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Who Will Be King of the Mobile OS?

By deans ~ May 28th, 2009. Filed under: Observations, Random Thoughts.

I think about this issue often.  Almost every strategic decision that I make has ties back to the question of platforms.  Unfortunately, there’s no Excalibur waiting to be pulled from the stone by the would be monarch.

Clearly, the PC presented a model of how things could go.  Microsoft became dominant and crushed the life out of everyone (“Hi,” to all of my former Now Software colleagues, sorry for the way that ended up).  As Palm has ramped up for the launch of the Pre, we’ve been forced, again, to evaluate the long term platform direction at BluMtnWerx.  While we have no immediate plans to back off from the iPhone, one always has to be aware of shifts in the industry.  I once came perilously close to forming a partnership with Netscape, for example.

Anyway, within this context, an article from the Wharton School at the University of Pennsylvania caught my eye.  For what it’s worth, I think that Wharton is one of the top two business schools in the world, and not just because they invited me to speak there a few years ago.  Unfortunately, this paper doesn’t break much new ground, but it does a good job of laying out the current competitive environment.  If you’re at all interested in this topic, it’s worth a read.

One thing that I found particularly interesting was the assertions regarding device convergence,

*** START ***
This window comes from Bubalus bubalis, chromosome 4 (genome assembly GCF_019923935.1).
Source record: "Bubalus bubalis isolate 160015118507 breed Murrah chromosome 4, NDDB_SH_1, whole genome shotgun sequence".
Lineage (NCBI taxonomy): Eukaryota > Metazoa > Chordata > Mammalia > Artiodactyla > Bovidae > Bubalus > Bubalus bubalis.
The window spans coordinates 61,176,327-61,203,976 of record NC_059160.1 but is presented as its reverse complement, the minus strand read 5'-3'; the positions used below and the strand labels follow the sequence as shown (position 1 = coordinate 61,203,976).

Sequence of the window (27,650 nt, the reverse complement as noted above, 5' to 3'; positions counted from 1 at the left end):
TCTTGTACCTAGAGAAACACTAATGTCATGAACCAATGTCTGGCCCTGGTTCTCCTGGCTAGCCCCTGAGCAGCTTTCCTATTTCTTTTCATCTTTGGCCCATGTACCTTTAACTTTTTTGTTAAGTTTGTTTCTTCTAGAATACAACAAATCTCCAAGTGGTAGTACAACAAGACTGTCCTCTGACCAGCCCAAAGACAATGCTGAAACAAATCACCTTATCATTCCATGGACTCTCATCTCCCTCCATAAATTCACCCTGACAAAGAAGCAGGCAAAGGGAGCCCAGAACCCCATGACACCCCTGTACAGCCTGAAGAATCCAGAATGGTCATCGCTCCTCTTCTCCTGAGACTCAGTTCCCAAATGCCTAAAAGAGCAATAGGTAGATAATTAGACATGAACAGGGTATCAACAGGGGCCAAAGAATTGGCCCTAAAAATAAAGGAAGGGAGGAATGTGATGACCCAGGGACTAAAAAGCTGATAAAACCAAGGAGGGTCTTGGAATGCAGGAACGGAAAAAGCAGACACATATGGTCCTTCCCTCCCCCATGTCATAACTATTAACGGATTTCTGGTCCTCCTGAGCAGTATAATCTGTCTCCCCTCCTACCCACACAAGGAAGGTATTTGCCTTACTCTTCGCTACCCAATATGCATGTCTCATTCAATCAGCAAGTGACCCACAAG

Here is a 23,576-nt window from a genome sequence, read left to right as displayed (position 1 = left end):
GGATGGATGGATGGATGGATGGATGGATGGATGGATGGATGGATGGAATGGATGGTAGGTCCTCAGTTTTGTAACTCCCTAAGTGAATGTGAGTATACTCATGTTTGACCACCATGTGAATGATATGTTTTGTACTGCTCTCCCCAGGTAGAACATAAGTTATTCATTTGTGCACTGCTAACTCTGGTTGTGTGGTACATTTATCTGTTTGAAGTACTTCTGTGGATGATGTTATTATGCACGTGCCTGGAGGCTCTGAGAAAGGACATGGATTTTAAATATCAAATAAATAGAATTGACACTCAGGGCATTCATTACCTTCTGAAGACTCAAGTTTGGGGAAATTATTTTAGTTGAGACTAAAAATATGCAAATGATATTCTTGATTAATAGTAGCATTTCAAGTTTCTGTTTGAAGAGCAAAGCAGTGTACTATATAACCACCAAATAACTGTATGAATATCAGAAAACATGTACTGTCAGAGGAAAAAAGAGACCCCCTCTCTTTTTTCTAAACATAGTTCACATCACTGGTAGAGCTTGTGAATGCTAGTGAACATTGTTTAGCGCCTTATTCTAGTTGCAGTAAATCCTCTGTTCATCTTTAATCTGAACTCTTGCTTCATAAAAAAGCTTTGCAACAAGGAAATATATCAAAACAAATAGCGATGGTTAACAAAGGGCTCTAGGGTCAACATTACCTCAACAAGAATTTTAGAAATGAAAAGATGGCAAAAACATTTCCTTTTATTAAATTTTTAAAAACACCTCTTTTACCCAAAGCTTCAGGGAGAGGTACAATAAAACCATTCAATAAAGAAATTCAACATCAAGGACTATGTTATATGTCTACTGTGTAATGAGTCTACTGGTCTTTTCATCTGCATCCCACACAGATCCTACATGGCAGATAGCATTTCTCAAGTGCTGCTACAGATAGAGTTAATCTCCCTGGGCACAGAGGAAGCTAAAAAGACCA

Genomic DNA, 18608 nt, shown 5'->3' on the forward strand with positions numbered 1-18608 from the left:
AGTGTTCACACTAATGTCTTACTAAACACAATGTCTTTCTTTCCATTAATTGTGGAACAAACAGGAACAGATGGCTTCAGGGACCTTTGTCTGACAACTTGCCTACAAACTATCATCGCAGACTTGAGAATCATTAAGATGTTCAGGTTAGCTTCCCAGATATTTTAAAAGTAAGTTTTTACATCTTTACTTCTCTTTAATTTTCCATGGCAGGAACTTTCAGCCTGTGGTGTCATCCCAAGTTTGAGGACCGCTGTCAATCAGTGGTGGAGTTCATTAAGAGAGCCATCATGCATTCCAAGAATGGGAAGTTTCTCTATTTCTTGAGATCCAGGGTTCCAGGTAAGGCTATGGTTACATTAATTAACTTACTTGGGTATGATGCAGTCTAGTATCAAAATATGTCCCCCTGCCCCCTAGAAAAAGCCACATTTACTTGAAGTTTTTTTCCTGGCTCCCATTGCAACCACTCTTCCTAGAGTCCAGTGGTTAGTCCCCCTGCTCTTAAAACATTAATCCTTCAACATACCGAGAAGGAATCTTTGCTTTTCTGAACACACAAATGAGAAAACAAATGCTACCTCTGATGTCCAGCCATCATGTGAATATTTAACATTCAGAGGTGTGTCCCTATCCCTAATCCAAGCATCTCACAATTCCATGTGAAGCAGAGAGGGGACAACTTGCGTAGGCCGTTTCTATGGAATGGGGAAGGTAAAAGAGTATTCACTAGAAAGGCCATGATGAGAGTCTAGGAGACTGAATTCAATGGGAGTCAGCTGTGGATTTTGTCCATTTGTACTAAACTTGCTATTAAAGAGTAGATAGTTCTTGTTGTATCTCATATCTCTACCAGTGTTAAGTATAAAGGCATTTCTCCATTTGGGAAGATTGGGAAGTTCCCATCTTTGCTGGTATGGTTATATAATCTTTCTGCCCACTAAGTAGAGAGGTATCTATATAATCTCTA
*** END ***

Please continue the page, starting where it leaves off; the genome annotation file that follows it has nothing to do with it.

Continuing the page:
…many consumers use their smartphones as if they were tiny PCs

Certainly that suggests that many modern consumer PCs are being underutilized…  It’s also pretty bad news for the PC industry.  No wonder they’re all putting so much wood behind the netbook arrow.

One primary point in the article, with which I agree whole-heartedly, is that:

It’s All about the Apps

What will ultimately decide the fate of these multiple mobile operating systems? Hsu and Ulrich agree that the number of apps (software programs) for an operating system will separate the winners from the losers. “The main differentiator will be the availability of applications,” says Ulrich. “The devices seem to be converging on two basic approaches: larger touch screens and keyboard-based devices with smaller screens. The best devices in these categories are substantially similar. The number of iPhone applications makes it the favorite in the touch screen category.”

That’s why we’re in this business!

Check out the article and let us know what you think.


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